edit out

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tr.v. ed·it·ed, ed·it·ing, ed·its
a. To prepare (written material) for publication or presentation, as by correcting, revising, or adapting.
b. To prepare an edition of for publication: edit a collection of short stories.
c. To modify or adapt so as to make suitable or acceptable: edited her remarks for presentation to a younger audience.
2. To supervise the publication of (a newspaper or magazine, for example).
3. To assemble the components of (a film or soundtrack, for example), as by cutting and splicing.
4. To eliminate; delete: edited the best scene out.
An act or instance of editing: made several last-minute edits for reasons of space.
Phrasal Verbs:
edit in
To insert during the course of editing: An additional scene was edited in before the show was aired.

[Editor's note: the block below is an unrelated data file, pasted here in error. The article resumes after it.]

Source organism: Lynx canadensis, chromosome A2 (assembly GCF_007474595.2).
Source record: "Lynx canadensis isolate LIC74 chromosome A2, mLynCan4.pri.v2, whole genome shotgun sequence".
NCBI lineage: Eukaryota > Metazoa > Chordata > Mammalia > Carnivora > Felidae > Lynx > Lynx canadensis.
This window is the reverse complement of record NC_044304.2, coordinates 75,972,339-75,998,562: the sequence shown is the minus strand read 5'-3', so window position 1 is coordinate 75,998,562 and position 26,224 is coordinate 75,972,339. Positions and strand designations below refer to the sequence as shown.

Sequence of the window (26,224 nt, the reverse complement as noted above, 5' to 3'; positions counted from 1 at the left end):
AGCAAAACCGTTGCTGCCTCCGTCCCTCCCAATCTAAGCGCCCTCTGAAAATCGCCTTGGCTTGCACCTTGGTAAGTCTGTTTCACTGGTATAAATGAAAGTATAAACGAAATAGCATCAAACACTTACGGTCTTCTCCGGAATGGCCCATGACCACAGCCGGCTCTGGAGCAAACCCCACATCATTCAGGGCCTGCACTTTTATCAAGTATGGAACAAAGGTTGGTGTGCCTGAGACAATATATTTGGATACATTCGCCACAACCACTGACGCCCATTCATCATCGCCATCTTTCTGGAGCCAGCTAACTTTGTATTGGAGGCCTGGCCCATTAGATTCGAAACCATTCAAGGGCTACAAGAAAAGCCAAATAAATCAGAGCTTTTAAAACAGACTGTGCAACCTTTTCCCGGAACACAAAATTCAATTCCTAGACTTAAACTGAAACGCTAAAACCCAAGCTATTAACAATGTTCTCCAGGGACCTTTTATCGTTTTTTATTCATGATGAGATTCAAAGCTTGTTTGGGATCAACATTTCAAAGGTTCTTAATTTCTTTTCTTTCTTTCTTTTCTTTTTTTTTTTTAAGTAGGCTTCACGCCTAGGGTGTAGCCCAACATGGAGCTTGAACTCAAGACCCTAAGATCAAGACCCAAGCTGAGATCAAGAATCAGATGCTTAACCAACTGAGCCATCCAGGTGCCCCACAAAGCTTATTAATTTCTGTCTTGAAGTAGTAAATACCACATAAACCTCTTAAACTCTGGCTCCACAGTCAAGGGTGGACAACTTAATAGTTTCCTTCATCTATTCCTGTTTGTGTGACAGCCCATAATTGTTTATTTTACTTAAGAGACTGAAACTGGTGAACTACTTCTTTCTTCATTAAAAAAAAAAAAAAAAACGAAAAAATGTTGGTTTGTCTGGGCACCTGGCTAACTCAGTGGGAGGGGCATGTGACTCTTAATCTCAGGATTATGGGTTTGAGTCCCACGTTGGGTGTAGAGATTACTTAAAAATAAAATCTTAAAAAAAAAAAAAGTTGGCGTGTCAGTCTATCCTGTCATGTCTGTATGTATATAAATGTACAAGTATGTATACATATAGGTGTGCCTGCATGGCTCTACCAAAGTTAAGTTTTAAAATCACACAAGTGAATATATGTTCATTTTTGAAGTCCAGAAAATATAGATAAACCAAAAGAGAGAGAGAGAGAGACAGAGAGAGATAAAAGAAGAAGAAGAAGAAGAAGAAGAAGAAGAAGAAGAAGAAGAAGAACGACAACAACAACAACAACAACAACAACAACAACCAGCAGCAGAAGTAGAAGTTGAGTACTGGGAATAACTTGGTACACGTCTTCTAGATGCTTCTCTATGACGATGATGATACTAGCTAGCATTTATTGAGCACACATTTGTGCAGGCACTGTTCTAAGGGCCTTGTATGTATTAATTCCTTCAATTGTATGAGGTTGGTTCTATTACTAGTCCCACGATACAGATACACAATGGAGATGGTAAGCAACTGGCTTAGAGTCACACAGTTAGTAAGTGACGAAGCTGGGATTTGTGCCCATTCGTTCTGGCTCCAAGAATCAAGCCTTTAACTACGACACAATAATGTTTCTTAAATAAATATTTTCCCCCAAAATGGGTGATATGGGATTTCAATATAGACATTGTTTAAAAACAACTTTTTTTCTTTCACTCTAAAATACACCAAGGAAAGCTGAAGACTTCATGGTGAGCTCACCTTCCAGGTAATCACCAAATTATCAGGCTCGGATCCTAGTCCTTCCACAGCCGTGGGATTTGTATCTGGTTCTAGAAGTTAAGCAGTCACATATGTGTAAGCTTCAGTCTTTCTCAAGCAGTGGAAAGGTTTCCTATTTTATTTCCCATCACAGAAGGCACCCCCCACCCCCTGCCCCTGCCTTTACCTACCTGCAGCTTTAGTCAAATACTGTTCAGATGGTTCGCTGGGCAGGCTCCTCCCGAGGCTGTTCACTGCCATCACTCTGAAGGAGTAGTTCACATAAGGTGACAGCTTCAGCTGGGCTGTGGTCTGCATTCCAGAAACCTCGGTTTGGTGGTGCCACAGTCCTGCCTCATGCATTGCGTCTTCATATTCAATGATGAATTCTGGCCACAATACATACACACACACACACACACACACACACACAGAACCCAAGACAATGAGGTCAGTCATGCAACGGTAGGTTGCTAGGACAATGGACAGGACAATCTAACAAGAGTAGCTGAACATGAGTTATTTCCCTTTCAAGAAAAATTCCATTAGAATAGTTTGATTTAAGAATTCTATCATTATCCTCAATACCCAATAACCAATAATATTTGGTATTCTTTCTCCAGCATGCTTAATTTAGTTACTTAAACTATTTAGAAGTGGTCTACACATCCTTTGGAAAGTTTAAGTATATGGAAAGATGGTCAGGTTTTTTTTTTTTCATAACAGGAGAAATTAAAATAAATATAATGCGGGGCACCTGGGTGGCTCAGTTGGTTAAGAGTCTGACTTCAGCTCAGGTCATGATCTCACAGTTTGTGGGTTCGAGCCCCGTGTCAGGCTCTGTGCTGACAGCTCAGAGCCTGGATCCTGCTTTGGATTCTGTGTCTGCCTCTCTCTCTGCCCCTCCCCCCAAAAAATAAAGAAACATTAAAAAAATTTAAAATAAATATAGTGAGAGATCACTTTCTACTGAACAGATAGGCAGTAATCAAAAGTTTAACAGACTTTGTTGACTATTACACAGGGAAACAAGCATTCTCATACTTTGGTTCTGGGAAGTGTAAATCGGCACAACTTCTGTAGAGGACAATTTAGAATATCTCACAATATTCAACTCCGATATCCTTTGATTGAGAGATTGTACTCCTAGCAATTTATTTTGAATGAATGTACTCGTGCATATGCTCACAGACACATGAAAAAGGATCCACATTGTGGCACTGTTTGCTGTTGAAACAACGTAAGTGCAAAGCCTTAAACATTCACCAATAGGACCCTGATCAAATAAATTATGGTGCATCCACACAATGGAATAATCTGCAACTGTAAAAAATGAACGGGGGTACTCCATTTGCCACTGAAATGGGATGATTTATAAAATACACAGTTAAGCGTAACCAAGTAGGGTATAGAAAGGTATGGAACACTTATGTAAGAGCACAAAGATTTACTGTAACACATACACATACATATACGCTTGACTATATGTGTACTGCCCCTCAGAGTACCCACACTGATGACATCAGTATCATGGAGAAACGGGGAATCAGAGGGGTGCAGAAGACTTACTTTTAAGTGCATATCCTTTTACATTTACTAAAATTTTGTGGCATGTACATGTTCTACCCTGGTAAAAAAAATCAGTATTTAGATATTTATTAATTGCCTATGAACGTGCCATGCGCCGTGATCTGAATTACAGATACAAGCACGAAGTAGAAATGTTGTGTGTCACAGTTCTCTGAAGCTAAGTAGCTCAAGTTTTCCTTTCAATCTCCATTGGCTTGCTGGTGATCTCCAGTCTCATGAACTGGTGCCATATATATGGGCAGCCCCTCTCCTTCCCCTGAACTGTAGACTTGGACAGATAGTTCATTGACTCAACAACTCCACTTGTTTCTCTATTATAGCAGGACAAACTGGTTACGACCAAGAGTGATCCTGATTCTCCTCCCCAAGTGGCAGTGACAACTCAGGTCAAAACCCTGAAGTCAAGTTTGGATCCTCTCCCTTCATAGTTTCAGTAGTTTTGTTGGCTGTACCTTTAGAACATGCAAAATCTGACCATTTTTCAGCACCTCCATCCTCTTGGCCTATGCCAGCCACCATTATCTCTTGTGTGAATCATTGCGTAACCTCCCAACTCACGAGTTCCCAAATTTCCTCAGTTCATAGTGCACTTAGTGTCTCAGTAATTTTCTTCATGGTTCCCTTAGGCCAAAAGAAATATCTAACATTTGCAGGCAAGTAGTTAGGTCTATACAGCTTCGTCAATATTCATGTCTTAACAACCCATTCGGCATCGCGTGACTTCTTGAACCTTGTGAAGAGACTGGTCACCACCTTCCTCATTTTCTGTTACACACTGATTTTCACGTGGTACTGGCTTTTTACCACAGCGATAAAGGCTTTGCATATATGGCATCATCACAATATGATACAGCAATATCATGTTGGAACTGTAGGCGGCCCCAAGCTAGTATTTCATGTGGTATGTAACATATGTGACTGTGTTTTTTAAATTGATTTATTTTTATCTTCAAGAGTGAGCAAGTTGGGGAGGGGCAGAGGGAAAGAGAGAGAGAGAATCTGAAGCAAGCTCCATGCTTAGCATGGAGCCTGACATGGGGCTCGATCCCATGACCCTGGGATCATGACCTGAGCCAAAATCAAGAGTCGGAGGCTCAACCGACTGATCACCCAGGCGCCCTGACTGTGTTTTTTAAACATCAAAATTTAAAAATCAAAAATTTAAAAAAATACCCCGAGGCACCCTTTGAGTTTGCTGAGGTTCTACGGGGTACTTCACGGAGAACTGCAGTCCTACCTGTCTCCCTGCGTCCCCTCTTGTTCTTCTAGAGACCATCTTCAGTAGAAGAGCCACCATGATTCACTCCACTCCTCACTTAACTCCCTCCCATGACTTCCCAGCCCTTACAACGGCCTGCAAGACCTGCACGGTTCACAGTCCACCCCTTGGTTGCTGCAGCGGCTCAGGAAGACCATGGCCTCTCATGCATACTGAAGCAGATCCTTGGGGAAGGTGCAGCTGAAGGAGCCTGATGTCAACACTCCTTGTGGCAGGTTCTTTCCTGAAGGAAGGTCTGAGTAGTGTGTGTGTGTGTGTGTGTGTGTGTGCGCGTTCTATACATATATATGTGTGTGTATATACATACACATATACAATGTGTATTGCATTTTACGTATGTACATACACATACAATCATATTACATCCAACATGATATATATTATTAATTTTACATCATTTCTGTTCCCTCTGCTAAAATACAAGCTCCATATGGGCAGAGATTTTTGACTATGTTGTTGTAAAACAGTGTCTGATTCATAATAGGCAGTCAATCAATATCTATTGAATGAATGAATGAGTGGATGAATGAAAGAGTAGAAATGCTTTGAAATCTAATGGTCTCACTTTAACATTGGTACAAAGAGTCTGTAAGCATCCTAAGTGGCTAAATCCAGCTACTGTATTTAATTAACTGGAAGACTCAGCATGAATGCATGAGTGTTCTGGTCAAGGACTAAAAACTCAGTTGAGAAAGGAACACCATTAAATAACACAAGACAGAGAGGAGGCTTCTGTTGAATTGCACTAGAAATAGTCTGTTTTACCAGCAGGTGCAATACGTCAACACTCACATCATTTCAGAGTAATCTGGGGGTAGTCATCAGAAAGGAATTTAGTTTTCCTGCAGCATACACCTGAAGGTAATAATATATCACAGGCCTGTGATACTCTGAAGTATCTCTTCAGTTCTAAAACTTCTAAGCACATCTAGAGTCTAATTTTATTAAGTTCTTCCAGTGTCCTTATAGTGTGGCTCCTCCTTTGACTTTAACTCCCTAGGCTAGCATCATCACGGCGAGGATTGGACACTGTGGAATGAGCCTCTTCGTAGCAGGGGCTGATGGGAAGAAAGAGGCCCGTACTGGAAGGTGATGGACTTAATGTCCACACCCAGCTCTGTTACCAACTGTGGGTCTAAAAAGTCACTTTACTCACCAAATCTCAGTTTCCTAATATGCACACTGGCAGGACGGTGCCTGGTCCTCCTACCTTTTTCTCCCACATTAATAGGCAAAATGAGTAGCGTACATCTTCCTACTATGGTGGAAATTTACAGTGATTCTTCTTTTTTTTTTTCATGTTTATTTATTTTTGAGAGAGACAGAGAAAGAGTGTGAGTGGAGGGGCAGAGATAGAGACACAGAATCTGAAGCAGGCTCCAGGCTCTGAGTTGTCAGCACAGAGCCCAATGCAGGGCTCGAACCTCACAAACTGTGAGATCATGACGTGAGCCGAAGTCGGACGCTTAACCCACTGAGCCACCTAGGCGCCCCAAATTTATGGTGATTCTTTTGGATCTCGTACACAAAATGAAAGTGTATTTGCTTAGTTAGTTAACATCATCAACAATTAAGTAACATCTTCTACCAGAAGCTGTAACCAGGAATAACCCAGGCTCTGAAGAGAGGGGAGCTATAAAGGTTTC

edit out
To delete during the course of editing: A controversial scene was edited out of the film.

[Partly back-formation from editor and partly from French éditer, to publish (from Latin ēditus, past participle of ēdere : ē-, ex-, ex- + dare, to give; see dō- in Indo-European roots).]
ThesaurusAntonymsRelated WordsSynonymsLegend:
Verb1.edit out - cut and assemble the components of; "edit film"; "cut recording tape"
alter, change, modify - cause to change; make different; cause a transformation; "The advent of the automobile may have altered the growth pattern of the city"; "The discussion has changed my thinking about the issue"
abbreviate, abridge, foreshorten, shorten, contract, reduce, cut - reduce in scope while retaining essential elements; "The manuscript must be shortened"

w>edit out

vt sepherausnehmen; (from film, tape) → herausschneiden; character (from story) → herausstreichen
References in periodicals archive ?
KILLJOY telly bosses have decided to edit out the breast bits of Celebrity Wrestling.